Back in May, I decided to start including some more spiritually inspirational posts on the blog. I was hoping to make it a regular thing, but one thing led to another and now it's August. Making no apologies for how I blog or how often (because if we're being honest here, I know you don't depend on my posts for much), here is my latest addition.
"How we speak to our children and the words we use can encourage and uplift them and strengthen their faith." ~ Rosemary W. Wixom
I think, as adults, it becomes easy for us to get caught up in our own responsibilities and burdens. I think that can affect our expectations for our children in day to day life.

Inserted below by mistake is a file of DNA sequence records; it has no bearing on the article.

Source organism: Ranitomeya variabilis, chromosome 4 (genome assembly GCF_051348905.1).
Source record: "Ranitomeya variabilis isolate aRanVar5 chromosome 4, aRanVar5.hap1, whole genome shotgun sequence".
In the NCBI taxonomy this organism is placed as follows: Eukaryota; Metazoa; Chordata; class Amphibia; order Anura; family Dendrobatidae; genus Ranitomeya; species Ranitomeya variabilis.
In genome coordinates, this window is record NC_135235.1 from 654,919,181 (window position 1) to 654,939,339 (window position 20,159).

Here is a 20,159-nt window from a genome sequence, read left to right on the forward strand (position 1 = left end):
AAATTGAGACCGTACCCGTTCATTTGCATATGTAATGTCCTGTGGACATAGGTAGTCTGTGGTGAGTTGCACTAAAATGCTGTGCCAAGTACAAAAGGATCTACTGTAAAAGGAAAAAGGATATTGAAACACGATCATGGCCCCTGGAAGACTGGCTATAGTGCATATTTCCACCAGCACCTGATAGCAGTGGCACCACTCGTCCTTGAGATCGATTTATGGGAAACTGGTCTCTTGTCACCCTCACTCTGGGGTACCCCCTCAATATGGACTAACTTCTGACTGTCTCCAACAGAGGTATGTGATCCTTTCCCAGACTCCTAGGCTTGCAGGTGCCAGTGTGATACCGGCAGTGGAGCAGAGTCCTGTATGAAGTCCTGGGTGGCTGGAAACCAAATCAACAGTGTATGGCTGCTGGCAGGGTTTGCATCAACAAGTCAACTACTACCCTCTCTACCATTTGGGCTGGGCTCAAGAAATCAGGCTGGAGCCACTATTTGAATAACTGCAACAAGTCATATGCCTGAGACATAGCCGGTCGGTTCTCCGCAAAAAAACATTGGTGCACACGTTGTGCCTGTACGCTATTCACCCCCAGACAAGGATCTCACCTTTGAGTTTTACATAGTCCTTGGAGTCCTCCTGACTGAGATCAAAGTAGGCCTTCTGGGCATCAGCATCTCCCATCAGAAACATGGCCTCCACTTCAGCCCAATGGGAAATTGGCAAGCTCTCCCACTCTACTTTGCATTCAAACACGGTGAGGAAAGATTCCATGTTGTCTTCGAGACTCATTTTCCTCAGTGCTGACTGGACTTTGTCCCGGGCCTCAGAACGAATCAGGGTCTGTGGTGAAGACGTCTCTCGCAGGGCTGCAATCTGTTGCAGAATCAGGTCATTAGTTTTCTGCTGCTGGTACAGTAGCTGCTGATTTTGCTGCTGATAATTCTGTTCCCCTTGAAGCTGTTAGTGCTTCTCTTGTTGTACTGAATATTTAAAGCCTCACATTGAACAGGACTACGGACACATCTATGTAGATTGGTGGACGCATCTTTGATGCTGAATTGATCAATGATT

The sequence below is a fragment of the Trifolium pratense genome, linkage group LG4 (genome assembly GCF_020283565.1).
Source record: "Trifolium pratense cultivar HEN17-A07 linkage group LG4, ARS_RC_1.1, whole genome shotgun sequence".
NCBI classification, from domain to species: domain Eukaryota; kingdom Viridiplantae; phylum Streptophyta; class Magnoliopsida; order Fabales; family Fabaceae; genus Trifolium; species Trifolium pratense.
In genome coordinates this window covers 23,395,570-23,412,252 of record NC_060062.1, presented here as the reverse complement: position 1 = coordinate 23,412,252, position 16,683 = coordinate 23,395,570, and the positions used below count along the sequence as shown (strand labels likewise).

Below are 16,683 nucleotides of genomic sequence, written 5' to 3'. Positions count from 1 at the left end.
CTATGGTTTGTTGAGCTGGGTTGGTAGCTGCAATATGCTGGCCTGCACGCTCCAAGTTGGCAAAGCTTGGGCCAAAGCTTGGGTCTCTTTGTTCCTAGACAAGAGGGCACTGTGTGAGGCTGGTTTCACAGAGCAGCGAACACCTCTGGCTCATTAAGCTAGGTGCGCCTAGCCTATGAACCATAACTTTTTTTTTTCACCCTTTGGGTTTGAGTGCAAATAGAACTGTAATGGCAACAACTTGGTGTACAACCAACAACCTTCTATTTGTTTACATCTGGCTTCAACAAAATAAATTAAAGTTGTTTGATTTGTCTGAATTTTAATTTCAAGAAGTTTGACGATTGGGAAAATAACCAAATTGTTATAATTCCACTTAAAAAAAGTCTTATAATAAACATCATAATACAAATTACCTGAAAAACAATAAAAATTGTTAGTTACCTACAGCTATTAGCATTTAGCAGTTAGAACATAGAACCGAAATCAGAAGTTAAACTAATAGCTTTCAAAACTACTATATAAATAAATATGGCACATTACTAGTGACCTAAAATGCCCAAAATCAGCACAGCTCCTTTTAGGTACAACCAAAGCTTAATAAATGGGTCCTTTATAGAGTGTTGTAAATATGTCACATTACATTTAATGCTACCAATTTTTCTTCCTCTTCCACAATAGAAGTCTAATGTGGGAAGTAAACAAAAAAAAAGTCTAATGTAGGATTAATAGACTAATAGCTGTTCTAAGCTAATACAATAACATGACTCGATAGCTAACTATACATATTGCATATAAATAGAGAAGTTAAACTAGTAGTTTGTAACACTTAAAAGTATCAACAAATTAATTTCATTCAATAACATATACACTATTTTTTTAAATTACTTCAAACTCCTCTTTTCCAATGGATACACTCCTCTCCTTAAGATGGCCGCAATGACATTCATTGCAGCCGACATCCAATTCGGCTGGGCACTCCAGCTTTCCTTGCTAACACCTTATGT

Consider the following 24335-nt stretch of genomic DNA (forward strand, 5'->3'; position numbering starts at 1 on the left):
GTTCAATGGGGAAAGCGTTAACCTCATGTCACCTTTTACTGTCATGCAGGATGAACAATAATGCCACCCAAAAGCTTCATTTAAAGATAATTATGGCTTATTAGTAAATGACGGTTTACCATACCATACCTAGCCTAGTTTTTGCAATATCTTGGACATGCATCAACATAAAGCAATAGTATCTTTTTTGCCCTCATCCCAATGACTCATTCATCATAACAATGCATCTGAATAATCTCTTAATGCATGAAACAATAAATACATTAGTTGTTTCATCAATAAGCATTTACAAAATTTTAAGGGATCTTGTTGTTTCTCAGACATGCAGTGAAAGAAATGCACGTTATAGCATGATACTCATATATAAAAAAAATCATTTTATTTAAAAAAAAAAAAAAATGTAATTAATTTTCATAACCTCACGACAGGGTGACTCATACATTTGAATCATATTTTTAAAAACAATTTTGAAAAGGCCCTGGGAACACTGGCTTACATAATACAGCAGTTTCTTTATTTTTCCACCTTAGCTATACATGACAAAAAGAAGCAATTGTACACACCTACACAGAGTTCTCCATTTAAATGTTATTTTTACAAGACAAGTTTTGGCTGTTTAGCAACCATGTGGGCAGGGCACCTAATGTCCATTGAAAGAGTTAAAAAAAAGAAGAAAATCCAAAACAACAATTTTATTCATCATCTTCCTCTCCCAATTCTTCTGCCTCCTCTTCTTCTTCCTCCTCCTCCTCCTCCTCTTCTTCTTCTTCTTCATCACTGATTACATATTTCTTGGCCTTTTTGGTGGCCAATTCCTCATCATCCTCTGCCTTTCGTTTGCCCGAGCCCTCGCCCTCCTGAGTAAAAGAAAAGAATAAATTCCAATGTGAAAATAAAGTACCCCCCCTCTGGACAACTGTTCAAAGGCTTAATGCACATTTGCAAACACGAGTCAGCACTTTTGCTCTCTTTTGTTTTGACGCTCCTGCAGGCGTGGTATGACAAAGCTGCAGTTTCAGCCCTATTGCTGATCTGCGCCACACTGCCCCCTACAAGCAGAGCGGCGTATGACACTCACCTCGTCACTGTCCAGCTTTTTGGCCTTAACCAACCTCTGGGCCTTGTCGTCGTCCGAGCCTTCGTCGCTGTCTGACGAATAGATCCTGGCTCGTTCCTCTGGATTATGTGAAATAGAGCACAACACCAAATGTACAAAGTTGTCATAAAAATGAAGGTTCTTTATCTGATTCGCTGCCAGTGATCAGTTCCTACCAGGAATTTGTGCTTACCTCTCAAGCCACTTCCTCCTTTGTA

this talk, I've taken my reactions to G acting out in a different way. I'm not perfect, and I don't always react in a way that I am proud of, but I have tried to make this a habit. When G is particularly acting out, I take his hands and ask him (sometimes repeatedly) to listen to me. Then I simply tell him that I love him, and that I love him no matter what. This is something I used to do with him after I'd lost my own temper. "Even when I'm mad at you, I still love you." Now this sentiment is echoed back to me after G has had an outburst. I don't know what prompted me to start saying it to G when he is upset, but it calms him. It doesn't make all his hurt and anger go away, but it helps.
"Yes - I love you and want you with me all the time, no matter what."
I'd had no idea he had that fear, but I am so glad we could talk about it. I am so glad I could tell him absolutely that this fear was baseless.
Kids will act up, and act out. How we choose to respond shapes their views of the world, and of themselves. We can't always be our most patient and generous selves, but we can strive for that.